So, if in Monteverde we did not see any animal, while around the Arenal Lake, no views of the Arenal Volcano. The clouds in Costa Rica in general tend to come around 15.00pm and remain until the night. Of course there we were in the middle of those timings. Anyway, not the best experience, yet still a nice day out in the nature well spent in good company.
For more information about Monteverde Cloud Forest check Wikipedia and Wikitravel sites. The currency in Costa Rica is the Colon. Please note that any price reference is true as from when this guide was created, therefore check prices in advance as with the time they change.
How to get there:
While there are different options to come here from within Costa Rica, the easiest one is accessing from the capital San Jose. It is 150 kilometres to the west, but expect few hours to reach the place.
Either you can use the public transport, quite of a hassle as you will need to change buses along the route, and once you reach Santa Elena, the main village next to the forest, you will need to find the shuttle bus from whichever the tour operator you booked your tickets and activities in the National Park. I will not recommend this option at all in any case.
The easiest option would be booking an organised tour from San Jose. This way you do not have to worry about anything as you are taken A to B and back to A in a comfortable way. However this option won’t come cheap though. In fact, it is quite of a high expense as I could see the prices in the websites of the tour operators when making my research.
As last, a mixed option, and the one we did. Having a rental car, and booking the tickets only for accessing the National Park. So we drove all the way, found our tour operator installations and accessed directly showing our printed tickets bought online. Easy and simple way, also the “fastest”.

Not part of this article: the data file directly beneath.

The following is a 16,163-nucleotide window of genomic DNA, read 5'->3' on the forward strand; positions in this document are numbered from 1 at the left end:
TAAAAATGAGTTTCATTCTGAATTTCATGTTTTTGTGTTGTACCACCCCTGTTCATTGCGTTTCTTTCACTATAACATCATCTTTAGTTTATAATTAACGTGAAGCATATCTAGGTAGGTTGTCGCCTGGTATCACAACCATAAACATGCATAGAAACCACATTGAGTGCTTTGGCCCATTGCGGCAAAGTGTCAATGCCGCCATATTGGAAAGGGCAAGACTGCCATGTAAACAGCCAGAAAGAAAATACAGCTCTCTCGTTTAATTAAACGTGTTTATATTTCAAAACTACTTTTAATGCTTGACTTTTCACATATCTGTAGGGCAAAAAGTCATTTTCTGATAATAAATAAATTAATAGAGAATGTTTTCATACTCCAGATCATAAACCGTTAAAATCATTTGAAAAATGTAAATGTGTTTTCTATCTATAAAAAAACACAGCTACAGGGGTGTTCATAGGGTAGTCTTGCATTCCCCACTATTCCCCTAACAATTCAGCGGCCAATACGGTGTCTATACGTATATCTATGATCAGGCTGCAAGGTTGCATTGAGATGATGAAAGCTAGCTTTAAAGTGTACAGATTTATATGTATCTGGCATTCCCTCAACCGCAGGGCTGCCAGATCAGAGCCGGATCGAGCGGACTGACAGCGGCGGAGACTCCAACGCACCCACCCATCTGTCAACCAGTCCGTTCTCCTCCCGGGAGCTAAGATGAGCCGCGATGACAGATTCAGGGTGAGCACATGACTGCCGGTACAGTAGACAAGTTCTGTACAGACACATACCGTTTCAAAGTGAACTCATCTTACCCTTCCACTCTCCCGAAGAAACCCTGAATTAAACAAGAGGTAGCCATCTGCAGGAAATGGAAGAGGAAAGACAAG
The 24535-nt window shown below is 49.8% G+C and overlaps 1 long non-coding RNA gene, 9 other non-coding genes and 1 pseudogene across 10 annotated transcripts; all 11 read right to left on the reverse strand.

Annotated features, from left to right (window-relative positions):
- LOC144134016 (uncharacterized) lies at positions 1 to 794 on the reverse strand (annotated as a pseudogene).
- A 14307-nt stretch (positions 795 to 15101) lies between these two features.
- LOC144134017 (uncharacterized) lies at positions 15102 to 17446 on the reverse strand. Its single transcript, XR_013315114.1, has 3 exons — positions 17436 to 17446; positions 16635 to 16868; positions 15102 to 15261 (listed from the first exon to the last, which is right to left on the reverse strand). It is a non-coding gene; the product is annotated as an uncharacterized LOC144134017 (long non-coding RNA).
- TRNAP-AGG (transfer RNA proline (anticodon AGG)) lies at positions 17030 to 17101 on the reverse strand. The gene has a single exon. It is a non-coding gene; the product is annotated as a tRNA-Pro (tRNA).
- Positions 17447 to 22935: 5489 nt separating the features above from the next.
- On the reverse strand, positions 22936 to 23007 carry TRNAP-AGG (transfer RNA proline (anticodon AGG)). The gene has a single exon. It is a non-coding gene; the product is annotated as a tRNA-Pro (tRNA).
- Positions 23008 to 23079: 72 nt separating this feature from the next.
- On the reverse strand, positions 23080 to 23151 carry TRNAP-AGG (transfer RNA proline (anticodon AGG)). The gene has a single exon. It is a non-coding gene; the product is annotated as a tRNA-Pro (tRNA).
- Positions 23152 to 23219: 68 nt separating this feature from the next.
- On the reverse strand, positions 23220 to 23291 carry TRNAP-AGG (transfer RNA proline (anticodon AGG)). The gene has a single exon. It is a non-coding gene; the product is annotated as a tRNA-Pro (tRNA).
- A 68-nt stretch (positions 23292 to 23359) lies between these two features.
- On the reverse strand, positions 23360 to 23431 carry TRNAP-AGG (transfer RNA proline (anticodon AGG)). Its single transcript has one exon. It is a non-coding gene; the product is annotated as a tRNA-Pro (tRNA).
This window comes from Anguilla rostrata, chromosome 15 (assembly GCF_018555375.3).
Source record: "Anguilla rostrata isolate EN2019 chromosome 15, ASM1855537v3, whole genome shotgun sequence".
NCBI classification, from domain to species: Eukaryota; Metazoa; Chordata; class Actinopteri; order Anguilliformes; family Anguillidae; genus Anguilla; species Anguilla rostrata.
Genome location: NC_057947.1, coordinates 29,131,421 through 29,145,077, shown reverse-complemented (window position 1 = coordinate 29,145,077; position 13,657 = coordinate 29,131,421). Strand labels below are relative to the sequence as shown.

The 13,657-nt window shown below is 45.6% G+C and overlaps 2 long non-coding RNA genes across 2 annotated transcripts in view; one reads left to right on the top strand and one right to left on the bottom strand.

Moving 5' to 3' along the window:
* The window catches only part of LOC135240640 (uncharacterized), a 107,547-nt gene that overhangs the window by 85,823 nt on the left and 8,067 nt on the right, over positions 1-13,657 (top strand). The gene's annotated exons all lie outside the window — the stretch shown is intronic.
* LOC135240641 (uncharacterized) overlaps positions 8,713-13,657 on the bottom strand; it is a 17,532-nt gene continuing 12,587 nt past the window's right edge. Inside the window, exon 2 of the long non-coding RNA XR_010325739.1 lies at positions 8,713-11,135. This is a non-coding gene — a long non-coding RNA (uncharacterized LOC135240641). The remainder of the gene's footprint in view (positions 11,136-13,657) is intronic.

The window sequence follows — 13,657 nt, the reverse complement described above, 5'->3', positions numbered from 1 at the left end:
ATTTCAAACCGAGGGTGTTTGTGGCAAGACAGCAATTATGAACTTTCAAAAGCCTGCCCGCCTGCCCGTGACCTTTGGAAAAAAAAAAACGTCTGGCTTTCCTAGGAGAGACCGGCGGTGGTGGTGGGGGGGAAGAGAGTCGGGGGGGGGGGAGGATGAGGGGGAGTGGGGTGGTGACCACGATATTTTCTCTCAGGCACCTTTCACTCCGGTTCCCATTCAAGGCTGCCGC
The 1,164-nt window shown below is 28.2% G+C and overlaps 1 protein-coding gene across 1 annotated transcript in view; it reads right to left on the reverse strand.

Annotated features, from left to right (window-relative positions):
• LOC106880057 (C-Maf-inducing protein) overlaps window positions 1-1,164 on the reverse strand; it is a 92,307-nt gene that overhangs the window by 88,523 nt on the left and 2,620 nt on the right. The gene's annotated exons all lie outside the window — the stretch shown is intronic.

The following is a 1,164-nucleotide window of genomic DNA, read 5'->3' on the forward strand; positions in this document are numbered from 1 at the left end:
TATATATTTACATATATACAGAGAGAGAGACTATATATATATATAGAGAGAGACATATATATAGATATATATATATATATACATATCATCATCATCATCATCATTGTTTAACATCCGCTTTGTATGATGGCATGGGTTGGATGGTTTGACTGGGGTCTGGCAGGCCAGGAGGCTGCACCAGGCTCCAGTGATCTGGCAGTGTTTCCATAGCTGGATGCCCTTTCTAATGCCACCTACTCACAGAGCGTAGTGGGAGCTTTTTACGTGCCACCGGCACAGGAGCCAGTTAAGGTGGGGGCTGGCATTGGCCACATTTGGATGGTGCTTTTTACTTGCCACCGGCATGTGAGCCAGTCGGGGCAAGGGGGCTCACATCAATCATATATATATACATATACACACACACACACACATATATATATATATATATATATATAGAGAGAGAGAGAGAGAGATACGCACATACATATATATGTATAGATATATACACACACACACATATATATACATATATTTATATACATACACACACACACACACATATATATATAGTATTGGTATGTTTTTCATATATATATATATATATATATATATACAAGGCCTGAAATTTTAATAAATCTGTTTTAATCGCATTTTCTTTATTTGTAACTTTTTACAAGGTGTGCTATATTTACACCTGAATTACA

It is difficult to give you a proper information at this point. The possibilities are too wide. It all depends on which activity/activities you are interested in doing while in the National Park. There are many combinations, and way too many tour operators to chose.
After a long research online, I found Costa Rica Sky Adventures as the best choice to our needs. For a direct access to their website click here. We did the Sky Walk since we did not wanted to take the tram but rather walk, nor doing zip lines. There are other packages on offer anyway, simply have a look to their site.
As for prices, again it depends on what package you wish to buy. Even, on each package, then you have a farther option if you would like to have a guide or not. We opted for doing the Sky Walk on our own, this was US$25 per person. It was a little bit hidden where to find the option with all the packages listed on one view with the relevant cost, so if you like to see this quick without navigating around the website, click this direct access.